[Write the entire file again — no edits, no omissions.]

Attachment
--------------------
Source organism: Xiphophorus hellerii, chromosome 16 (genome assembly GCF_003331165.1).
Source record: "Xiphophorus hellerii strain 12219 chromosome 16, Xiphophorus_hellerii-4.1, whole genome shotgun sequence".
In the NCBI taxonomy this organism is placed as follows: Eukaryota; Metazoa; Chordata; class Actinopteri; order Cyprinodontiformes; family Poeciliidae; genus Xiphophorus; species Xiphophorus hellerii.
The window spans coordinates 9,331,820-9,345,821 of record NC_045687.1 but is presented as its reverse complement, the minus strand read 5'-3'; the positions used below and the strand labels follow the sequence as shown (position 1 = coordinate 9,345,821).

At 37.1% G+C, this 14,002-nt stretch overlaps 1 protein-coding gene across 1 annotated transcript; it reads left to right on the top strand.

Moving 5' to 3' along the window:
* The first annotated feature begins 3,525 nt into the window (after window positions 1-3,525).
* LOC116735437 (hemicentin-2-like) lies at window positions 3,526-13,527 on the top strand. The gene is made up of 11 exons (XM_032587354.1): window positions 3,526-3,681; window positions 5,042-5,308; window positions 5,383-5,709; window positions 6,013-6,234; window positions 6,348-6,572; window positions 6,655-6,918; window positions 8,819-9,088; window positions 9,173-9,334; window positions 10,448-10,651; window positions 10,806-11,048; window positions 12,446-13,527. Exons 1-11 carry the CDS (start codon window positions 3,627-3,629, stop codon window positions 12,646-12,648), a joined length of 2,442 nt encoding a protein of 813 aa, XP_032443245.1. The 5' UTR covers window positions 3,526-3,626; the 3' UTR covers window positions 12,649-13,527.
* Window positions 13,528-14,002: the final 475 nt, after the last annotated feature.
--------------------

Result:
Source organism: Xiphophorus hellerii, chromosome 16 (genome assembly GCF_003331165.1).
Source record: "Xiphophorus hellerii strain 12219 chromosome 16, Xiphophorus_hellerii-4.1, whole genome shotgun sequence".
In the NCBI taxonomy this organism is placed as follows: Eukaryota; Metazoa; Chordata; class Actinopteri; order Cyprinodontiformes; family Poeciliidae; genus Xiphophorus; species Xiphophorus hellerii.
The window spans coordinates 9,331,820-9,345,821 of record NC_045687.1 but is presented as its reverse complement, the minus strand read 5'-3'; the positions used below and the strand labels follow the sequence as shown (position 1 = coordinate 9,345,821).

At 37.1% G+C, this 14,002-nt stretch overlaps 1 protein-coding gene across 1 annotated transcript; it reads left to right on the top strand.

Moving 5' to 3' along the window:
* The first annotated feature begins 3,525 nt into the window (after window positions 1-3,525).
* LOC116735437 (hemicentin-2-like) lies at window positions 3,526-13,527 on the top strand. The gene is made up of 11 exons (XM_032587354.1): window positions 3,526-3,681; window positions 5,042-5,308; window positions 5,383-5,709; window positions 6,013-6,234; window positions 6,348-6,572; window positions 6,655-6,918; window positions 8,819-9,088; window positions 9,173-9,334; window positions 10,448-10,651; window positions 10,806-11,048; window positions 12,446-13,527. Exons 1-11 carry the CDS (start codon window positions 3,627-3,629, stop codon window positions 12,646-12,648), a joined length of 2,442 nt encoding a protein of 813 aa, XP_032443245.1. The 5' UTR covers window positions 3,526-3,626; the 3' UTR covers window positions 12,649-13,527.
* Window positions 13,528-14,002: the final 475 nt, after the last annotated feature.